Your leaking thatched hut during the restoration of a pre-Enlightenment state.


Hello, my name is Judas Gutenberg and this is my blaag (pronounced as you would the vomit noise "hyroop-bleuach").


decay & ruin
Biosphere II
dead malls
Irving housing

got that wrong

appropriate tech
Arduino μcontrollers
Backwoods Home
Fractal antenna

fun social media stuff

(nobody does!)

Like my brownhouse:
   two fails
Sunday, February 1 2015
Today I took another look inside that cheap MP3 player I managed to take apart yesterday. I wanted to see what integrated circuits it used so that I could determine where I might be able to intercept the unamplified audio before it made it to the speaker-driving amplifier chip. I had a good candidate for the amplifier: an eight-pin surface mount IC whose markings were unreadable even with an illuminated magnifier. I had to use a USB microscope to determine that it was an 8002b, an apparently only-in-China monaural audio amplifier (which makes sense; the MP3 player only has one speaker). After finding a PDF of its specs, I determined that its audio input was on pin 4. Tracing that back across the circuit board with a multimeter (checking for zero-ohm continuity with pin four at other places), I found it connected to first a capacitor and then a pair of resistors, exactly as it should have been. But when I managed to pop off one of the tiny surface-mount resistors, one that should have killed the audio, it didn't have the intended effect. In desperation, then, I tried an old trick from my ample experience with dual-inline-pin 0.1-inch-pitch ICs: bending pin 4 up from its solder pad to isolate it. But when I did this, the worst possible thing happened: the pin snapped off, along with some of the 8002b's black packaging. I tried globbing solder onto the chip's injury, and though I could occasionally get noisy audio out of it, it was clearly ruined. The lesson (and it was really only an $8 one) was as follows: do not attempt to bend pins of a surface mount device off the board they are soldered to, particularly when they are cheap and Chinese. In general, I try to avoid modifying surface-mount circuits, at least in the places where components are surface-mounted. But these days there are precious few circuits with the 0.1 inch through-hole pitch that I grew up with, so I have to adapt. My problem isn't just that components have gotten smaller; my vision has gradually deteriorated and my fingers are perhaps not as steady as they were when I was fifteen. Today I actually ordered a clip-on loupe glass to help me with such work in the future.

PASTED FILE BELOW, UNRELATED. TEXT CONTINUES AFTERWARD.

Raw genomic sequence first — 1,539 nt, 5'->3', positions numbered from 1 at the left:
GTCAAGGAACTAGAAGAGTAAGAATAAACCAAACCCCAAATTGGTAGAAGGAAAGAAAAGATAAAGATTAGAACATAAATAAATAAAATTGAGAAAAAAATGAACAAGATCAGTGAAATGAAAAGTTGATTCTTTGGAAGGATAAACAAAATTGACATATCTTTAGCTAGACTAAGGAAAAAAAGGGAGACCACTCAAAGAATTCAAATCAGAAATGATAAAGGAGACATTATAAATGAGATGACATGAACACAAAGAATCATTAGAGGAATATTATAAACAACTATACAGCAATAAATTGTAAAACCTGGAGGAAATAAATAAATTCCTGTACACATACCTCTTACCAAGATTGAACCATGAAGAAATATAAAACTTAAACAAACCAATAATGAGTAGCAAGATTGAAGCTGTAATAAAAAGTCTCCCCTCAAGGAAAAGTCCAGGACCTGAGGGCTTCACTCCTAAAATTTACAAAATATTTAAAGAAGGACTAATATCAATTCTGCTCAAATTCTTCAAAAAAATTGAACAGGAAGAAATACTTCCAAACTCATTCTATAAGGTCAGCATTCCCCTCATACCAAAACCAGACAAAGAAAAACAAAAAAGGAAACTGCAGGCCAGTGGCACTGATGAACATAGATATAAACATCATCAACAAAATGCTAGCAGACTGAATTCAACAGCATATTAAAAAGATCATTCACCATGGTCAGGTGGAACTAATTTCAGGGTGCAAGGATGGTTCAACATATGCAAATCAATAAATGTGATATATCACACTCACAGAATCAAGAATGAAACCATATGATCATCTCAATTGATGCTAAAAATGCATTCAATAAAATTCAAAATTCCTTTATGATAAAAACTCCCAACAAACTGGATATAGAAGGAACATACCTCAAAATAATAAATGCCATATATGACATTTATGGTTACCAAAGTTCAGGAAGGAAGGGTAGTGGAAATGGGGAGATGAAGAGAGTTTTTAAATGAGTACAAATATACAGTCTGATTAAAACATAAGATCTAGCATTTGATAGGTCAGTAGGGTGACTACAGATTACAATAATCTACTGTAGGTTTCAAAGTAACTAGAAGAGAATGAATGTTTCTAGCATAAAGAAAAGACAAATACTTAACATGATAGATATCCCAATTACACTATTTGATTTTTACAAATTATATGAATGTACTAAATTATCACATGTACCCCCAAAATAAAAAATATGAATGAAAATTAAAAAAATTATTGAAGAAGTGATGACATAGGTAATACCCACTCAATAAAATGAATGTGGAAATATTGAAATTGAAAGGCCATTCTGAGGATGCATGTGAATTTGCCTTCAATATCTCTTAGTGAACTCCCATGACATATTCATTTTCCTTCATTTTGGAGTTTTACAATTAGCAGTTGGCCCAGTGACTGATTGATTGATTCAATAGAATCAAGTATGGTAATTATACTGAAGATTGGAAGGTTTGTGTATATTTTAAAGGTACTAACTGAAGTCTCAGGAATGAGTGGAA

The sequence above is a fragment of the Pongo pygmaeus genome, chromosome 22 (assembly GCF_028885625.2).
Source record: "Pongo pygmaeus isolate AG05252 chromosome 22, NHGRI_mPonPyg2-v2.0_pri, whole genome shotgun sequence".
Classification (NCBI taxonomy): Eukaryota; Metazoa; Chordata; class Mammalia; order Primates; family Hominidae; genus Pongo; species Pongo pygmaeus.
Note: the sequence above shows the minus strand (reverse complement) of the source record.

Usually engineering fails are infrequent for me, but I had another one later today when I tried to assemble my black-pipe indoor firewood rack. Our friend Michæl had used several union fittings to join the two halves of his rack together, thereby allowing him to get the parts of it screwed together tightly (otherwise, a pipe turned tighter in one fitting will loosen in the fitting at its other end). I thought I could get away with not using any union fittings at all and instead make the junctions tight by flowing solder into them. I've been able to solder steel (even galvanized steel) in the past. But no matter what I did, I could not get solder to flow into the galvanized threads of a fitting. I used plenty of flux, but perhaps I burned it all away with the amount of propane needed to get the fitting hot enough to solder.
It was Superbowl Sunday, but I would not have known that if Gretchen hadn't brought it up in jest. We made a Mexican meal together and watched a fair amount of television (starting with an old episode of Shark Tank, one of the few shows that I discovered that Gretchen started watching with me — the only other example I can think of is the Wire).

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